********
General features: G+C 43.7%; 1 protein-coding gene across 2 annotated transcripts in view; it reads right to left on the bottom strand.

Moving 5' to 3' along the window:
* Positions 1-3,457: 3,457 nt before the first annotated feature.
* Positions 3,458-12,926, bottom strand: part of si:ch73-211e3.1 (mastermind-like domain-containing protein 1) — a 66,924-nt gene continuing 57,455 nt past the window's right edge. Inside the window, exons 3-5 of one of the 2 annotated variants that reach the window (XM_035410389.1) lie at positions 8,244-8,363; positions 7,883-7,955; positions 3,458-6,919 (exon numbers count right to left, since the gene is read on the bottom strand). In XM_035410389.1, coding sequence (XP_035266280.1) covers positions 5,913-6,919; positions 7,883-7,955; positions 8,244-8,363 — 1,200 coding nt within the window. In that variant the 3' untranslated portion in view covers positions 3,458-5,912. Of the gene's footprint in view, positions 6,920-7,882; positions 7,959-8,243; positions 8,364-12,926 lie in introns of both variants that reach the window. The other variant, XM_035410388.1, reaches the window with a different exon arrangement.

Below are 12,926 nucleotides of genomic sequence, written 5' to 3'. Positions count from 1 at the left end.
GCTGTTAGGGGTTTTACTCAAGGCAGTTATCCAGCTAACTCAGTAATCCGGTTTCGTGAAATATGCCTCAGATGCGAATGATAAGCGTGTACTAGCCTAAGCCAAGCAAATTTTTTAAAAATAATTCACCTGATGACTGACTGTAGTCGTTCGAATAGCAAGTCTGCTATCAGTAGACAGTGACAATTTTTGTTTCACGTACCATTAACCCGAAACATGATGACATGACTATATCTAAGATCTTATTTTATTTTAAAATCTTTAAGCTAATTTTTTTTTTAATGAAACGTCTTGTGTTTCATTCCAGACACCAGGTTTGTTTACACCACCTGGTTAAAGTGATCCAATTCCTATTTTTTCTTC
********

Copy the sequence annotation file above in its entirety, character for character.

General features: G+C 43.7%; 1 protein-coding gene across 2 annotated transcripts in view; it reads right to left on the bottom strand.

Moving 5' to 3' along the window:
* Positions 1-3,457: 3,457 nt before the first annotated feature.
* Positions 3,458-12,926, bottom strand: part of si:ch73-211e3.1 (mastermind-like domain-containing protein 1) — a 66,924-nt gene continuing 57,455 nt past the window's right edge. Inside the window, exons 3-5 of one of the 2 annotated variants that reach the window (XM_035410389.1) lie at positions 8,244-8,363; positions 7,883-7,955; positions 3,458-6,919 (exon numbers count right to left, since the gene is read on the bottom strand). In XM_035410389.1, coding sequence (XP_035266280.1) covers positions 5,913-6,919; positions 7,883-7,955; positions 8,244-8,363 — 1,200 coding nt within the window. In that variant the 3' untranslated portion in view covers positions 3,458-5,912. Of the gene's footprint in view, positions 6,920-7,882; positions 7,959-8,243; positions 8,364-12,926 lie in introns of both variants that reach the window. The other variant, XM_035410388.1, reaches the window with a different exon arrangement.

Below are 12,926 nucleotides of genomic sequence, written 5' to 3'. Positions count from 1 at the left end.
GCTGTTAGGGGTTTTACTCAAGGCAGTTATCCAGCTAACTCAGTAATCCGGTTTCGTGAAATATGCCTCAGATGCGAATGATAAGCGTGTACTAGCCTAAGCCAAGCAAATTTTTTAAAAATAATTCACCTGATGACTGACTGTAGTCGTTCGAATAGCAAGTCTGCTATCAGTAGACAGTGACAATTTTTGTTTCACGTACCATTAACCCGAAACATGATGACATGACTATATCTAAGATCTTATTTTATTTTAAAATCTTTAAGCTAATTTTTTTTTTAATGAAACGTCTTGTGTTTCATTCCAGACACCAGGTTTGTTTACACCACCTGGTTAAAGTGATCCAATTCCTATTTTTTCTTC